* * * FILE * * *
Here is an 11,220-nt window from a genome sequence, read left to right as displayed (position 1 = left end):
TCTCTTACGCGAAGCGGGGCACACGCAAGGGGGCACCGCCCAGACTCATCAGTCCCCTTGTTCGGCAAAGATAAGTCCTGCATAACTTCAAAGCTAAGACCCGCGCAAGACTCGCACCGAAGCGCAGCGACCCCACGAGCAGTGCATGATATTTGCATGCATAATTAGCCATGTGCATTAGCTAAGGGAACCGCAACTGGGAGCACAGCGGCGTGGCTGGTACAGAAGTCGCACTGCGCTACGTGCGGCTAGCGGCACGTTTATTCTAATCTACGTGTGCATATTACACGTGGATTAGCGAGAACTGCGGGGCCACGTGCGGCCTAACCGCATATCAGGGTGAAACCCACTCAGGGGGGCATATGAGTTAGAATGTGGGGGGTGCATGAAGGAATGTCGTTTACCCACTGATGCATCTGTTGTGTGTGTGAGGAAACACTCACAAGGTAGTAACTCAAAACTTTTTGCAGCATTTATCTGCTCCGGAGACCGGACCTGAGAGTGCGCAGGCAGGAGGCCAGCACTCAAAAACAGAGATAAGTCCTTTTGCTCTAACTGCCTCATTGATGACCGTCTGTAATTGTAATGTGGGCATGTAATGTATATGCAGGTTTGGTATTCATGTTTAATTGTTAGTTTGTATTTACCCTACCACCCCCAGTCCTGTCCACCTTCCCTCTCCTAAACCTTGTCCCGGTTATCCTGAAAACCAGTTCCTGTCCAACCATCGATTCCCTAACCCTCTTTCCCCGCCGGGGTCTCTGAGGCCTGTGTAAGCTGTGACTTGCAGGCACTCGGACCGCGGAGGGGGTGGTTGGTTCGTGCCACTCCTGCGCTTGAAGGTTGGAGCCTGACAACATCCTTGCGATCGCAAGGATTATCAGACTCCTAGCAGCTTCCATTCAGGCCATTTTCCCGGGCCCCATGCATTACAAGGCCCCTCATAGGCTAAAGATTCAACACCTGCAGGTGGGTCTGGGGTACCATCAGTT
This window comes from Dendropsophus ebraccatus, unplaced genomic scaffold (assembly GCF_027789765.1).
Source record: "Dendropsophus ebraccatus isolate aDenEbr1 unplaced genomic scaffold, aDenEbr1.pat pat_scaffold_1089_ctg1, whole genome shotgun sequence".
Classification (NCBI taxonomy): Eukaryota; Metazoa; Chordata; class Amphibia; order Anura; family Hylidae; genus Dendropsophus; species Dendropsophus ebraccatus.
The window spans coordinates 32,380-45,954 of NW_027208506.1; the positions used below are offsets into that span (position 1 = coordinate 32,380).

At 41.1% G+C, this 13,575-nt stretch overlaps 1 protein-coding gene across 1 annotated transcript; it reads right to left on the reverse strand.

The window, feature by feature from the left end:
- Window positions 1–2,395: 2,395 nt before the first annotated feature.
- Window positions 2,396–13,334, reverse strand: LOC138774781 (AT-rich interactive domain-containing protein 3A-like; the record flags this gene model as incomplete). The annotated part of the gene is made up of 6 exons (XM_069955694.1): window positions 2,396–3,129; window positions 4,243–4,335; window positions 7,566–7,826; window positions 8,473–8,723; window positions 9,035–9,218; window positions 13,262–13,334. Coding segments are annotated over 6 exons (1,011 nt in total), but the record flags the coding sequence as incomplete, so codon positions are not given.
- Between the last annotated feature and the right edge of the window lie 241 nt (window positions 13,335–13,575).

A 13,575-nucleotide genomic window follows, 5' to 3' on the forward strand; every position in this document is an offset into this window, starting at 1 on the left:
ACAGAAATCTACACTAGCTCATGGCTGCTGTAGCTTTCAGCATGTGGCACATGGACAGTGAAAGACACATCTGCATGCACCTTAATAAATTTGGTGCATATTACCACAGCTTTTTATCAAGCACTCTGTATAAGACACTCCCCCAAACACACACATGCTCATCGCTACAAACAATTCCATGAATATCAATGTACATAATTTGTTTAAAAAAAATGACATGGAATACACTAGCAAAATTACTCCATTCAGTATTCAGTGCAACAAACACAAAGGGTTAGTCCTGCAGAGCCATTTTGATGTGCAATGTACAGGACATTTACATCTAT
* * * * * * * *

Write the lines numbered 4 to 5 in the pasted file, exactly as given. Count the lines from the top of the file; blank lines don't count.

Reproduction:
Source record: "Dendropsophus ebraccatus isolate aDenEbr1 unplaced genomic scaffold, aDenEbr1.pat pat_scaffold_1089_ctg1, whole genome shotgun sequence".
Classification (NCBI taxonomy): Eukaryota; Metazoa; Chordata; class Amphibia; order Anura; family Hylidae; genus Dendropsophus; species Dendropsophus ebraccatus.